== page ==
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Climate-Smart Conservation Agriculture, Farm Values and Tenure Security: Implications for Climate Change Adaptation and Mitigation in the Congo Basin

Background

The Congo Basin forest houses a high amount of biodiversity and is an important area to conserve in light of climate change. This region is also important for agriculture and local livelihoods, though current practices are degrading the forest. Certain policy issues surrounding land tenure and investments may be hindering climate smart agriculture.

Open access copy available

Small scale eucalyptus cultivation and its socioeconomic impacts in Ethiopia: A review of practices and conditions

Background

In order to support growing populations in developing countries such as Ethiopia, people turn to fast-growing crop and timber species to support their livelihoods. Eucalyptus is introduced to Ethiopia for its fuel and construction as well as for its high growing rate and low maintenance costs. There is a current conflict around Eucalyptus cultivation, with many smallholder communities depending on it but clear environmental issues and expansion across farmland boundaries.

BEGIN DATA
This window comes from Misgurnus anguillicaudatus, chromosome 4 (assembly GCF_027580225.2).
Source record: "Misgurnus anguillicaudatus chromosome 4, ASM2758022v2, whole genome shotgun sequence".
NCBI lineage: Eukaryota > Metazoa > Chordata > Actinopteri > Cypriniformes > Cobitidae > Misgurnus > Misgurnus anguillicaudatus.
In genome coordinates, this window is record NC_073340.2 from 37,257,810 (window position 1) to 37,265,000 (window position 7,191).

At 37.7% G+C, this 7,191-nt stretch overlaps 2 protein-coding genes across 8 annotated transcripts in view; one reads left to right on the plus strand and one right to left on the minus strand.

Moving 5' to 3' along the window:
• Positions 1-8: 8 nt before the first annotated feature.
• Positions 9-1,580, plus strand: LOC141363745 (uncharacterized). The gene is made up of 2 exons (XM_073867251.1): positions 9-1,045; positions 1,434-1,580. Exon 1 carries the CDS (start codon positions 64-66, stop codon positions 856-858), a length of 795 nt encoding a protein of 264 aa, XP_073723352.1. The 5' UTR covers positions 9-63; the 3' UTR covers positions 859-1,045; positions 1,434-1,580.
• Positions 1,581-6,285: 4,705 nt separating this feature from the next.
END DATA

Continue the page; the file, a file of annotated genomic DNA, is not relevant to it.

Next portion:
Open access copy available

The Embedded Agroecology of Coffee Agroforestry: A Contextualized Review of Smallholder Farmers’ Adoption and Resistance

Background

Agroforestry crops are known to provide many benefits to both people and nature. Implementing agroforestry practices can be complex and requires improvement in certain regions and practices. Coffee agroforestry is not widely adopted and there is a lack of knowledge about the implementation of agroforestry techniques for coffee production.

Open access copy available

Shaded-Coffee: A Nature-Based Strategy for Coffee Production Under Climate Change? A Review

Background

Coffee agroforestry systems are a natural climate solution that are used to reduce the impact of coffee cultivation on ecosystem health. Coffee generates over $200 billion in income globally each year, so ensuring the efficiency and success of cultivation is crucial for human livelihood. Coffee agroforestry systems are often variable, and there lacks a compiled knowledge base about these systems and practices.

Open access copy available